“When coupled with microfluidics, these novel multiplexed sensors could detect a panel of biomarkers in whole blood in a matter of minutes, opening the way to low‐cost and easy‐to‐use rapid sepsis diagnostics,” conclude the authors.

A specialized biosensor allows quick and accurate detection of multiple sepsis biomarkers – procalcitonin, C-reactive protein and pathogen-associated molecular patterns — from a blood sample.

The sensor was developed as a collaboration between Harvard’s Wyss Institute for Biologically Inspired Engineering and the University of Bath in the UK. It combines graphene nanoparticles with a bovine serum albumin composite to allow the detection of multiple biomarkers in one test.

Sepsis is an inflammatory immune response that is triggered in response to an infection. It can be life threatening and patients often deteriorate fast. This means that every minute counts and a quick diagnosis is important to make sure patients are treated correctly and have the best chance of a fast recovery.

Various attempts have been made to produce fast, point of care electrochemical tests for different biomarkers, but so far these all test one biomarker at a time. Some, such as Abbott’s i‐STAT system, allow the use of different cartridges for different biomarkers, but they cannot test concurrently for more than one biomarker.

A confirmed sepsis diagnosis requires testing of multiple different biomarkers, but running several separate tests takes time. It has therefore long been a goal to develop an electrochemical sensor that can run multiple tests at the same time.

Wyss Founding Director Donald Ingber, M.D., Ph.D., and colleagues achieved this by combining graphene nanoparticles, which helps prevent biological material sticking to the sensor while maintaining electroconductivity, with a thin composite coating of bovine serum albumin. When desired biomarkers stick to the coating, an electrical signal is generated and a measurement recorded.

This is an advance on previous technology developed by the same group that used gold rather than graphene. “We replaced the coating’s gold nanowires with graphene oxide nanoflakes that also have anti-fouling and electrochemical properties, but they are much less expensive and allow even more sensitive measurements. In fact, the costs of fabricating the nanocomposite were reduced to a fraction of its original cost,” said Wyss Senior Staff Scientist Pawan Jolly, Ph.D., who also worked on the technology.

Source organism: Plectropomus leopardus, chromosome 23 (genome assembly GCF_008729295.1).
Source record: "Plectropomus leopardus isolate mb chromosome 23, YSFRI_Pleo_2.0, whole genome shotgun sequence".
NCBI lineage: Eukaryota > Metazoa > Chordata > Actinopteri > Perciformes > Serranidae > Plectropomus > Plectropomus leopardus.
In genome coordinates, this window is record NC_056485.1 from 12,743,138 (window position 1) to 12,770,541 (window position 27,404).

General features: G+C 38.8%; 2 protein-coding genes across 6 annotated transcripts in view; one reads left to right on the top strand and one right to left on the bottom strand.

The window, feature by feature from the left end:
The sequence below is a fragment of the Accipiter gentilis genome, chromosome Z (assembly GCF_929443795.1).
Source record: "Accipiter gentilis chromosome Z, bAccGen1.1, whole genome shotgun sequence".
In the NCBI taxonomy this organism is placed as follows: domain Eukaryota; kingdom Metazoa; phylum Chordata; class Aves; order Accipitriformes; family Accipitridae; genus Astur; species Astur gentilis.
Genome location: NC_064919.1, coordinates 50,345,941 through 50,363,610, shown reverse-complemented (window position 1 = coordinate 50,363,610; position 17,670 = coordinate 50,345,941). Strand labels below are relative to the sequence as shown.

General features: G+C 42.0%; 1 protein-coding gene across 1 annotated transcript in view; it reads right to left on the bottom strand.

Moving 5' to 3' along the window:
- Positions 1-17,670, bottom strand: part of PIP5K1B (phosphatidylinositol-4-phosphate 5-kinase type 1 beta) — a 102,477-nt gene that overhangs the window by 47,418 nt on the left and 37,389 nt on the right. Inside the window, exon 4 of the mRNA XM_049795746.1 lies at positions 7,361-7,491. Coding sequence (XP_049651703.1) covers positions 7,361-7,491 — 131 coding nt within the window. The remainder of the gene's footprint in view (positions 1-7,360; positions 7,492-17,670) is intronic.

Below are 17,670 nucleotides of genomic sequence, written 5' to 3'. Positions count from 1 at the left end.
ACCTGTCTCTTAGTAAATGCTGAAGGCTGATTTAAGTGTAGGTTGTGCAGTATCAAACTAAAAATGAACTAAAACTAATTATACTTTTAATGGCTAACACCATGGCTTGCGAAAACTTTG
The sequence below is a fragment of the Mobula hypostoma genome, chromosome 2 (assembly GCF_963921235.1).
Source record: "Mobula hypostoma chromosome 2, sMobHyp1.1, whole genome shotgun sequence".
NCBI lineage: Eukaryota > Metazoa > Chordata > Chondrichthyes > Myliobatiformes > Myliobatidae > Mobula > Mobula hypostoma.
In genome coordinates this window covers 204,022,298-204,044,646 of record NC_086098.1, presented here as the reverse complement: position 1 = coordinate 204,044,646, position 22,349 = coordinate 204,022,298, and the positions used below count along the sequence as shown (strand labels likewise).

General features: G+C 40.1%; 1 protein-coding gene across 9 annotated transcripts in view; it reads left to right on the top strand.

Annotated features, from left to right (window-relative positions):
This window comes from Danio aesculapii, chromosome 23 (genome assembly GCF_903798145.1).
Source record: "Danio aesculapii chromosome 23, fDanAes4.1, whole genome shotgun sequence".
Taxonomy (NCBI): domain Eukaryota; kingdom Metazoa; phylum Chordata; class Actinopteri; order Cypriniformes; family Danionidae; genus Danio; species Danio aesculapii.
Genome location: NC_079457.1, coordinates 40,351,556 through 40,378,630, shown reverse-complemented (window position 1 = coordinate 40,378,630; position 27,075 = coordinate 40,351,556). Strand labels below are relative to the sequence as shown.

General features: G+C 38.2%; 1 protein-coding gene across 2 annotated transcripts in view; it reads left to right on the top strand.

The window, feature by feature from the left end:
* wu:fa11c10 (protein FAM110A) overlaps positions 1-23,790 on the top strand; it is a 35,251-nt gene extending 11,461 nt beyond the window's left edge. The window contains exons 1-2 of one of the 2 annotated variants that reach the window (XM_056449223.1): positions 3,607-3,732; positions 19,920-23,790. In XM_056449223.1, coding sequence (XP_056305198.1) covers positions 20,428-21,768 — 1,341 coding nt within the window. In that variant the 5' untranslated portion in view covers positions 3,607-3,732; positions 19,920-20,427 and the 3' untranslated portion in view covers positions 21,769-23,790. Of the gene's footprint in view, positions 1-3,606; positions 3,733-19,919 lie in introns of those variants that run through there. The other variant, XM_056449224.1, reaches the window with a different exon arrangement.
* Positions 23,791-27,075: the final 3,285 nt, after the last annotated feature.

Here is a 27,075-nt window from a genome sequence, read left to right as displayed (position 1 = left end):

The team first added antibodies to the sensor that could detect procalcitonin, which is produced by many cells in response to bacterial infections and checked its accuracy compared with a standard ELISA assay.

They then created a multiplex sensor by adding elements that could detect C-reactive protein, a marker of inflammation often raised in sepsis, and pathogen-associated molecular patterns. The latter element uses a genetically modified protein called FcMBL, developed at Wyss, that has the ability to bind over 100 different pathogenic microbes and their associated biomarkers, which are often released into the blood during sepsis.

As reported in the journal Advanced Functional Materials, the researchers found that the multiplex sensor detected biomarkers in a clinically significant range and did not show any cross-reactivity, which has caused problems with accuracy in the past.

“Assembling three dedicated electrochemical sensor elements for biomarkers that can be present in blood at vastly different concentrations on a single chip posed a significant challenge. However, the three elements in the final sensor exhibited specific responses within the clinically significant range without interfering with each other, and they did so with a turnaround time of 51 minutes, which meets the clinical need of sepsis diagnosis within the first hour,” said Uroš Zupančič, a Ph.D. student who was previously a visiting scholar in Ingber’s group from the University of Bath.

To create a proof of concept, the team integrated the procalcitonin sensor with a microfluidic system that allows inclusion of more biomarker binding sites and adds automation. This allowed detection within 7 minutes. Although only one biomarker was tested in this way, the researchers think it should be fairly straightforward to add additional sensors in close proximity on the same chip.

“When coupled with microfluidics, these novel multiplexed sensors could detect a panel of biomarkers in whole blood in a matter of minutes, opening the way to low‐cost and easy‐to‐use rapid sepsis diagnostics,” conclude the authors.

This site uses Akismet to reduce spam. Learn how your comment data is processed.